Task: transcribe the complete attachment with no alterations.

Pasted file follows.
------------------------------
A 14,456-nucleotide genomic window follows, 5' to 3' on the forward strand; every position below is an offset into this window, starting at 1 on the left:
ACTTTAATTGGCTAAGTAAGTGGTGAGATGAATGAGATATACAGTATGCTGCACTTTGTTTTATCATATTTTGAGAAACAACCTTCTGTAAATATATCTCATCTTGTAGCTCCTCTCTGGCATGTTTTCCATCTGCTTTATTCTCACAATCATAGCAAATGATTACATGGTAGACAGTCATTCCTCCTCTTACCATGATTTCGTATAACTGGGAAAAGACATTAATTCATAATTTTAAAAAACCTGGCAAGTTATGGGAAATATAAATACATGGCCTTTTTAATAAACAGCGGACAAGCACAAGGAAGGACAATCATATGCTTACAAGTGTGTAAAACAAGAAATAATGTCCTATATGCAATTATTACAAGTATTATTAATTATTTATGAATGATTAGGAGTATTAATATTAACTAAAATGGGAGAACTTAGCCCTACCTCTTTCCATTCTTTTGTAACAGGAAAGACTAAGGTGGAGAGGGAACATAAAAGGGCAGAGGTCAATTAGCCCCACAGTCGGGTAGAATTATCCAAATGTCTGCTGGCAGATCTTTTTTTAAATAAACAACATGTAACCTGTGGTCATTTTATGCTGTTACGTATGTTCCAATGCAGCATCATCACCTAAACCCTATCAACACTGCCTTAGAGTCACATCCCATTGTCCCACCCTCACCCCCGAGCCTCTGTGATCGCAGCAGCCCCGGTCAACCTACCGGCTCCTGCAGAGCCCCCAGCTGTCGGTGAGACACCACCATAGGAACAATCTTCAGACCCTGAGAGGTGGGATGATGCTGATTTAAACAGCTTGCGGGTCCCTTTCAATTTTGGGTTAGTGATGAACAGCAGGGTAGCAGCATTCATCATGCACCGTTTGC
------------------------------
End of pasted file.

A 14,456-nucleotide genomic window follows, 5' to 3' on the forward strand; every position below is an offset into this window, starting at 1 on the left:
ACTTTAATTGGCTAAGTAAGTGGTGAGATGAATGAGATATACAGTATGCTGCACTTTGTTTTATCATATTTTGAGAAACAACCTTCTGTAAATATATCTCATCTTGTAGCTCCTCTCTGGCATGTTTTCCATCTGCTTTATTCTCACAATCATAGCAAATGATTACATGGTAGACAGTCATTCCTCCTCTTACCATGATTTCGTATAACTGGGAAAAGACATTAATTCATAATTTTAAAAAACCTGGCAAGTTATGGGAAATATAAATACATGGCCTTTTTAATAAACAGCGGACAAGCACAAGGAAGGACAATCATATGCTTACAAGTGTGTAAAACAAGAAATAATGTCCTATATGCAATTATTACAAGTATTATTAATTATTTATGAATGATTAGGAGTATTAATATTAACTAAAATGGGAGAACTTAGCCCTACCTCTTTCCATTCTTTTGTAACAGGAAAGACTAAGGTGGAGAGGGAACATAAAAGGGCAGAGGTCAATTAGCCCCACAGTCGGGTAGAATTATCCAAATGTCTGCTGGCAGATCTTTTTTTAAATAAACAACATGTAACCTGTGGTCATTTTATGCTGTTACGTATGTTCCAATGCAGCATCATCACCTAAACCCTATCAACACTGCCTTAGAGTCACATCCCATTGTCCCACCCTCACCCCCGAGCCTCTGTGATCGCAGCAGCCCCGGTCAACCTACCGGCTCCTGCAGAGCCCCCAGCTGTCGGTGAGACACCACCATAGGAACAATCTTCAGACCCTGAGAGGTGGGATGATGCTGATTTAAACAGCTTGCGGGTCCCTTTCAATTTTGGGTTAGTGATGAACAGCAGGGTAGCAGCATTCATCATGCACCGTTTGC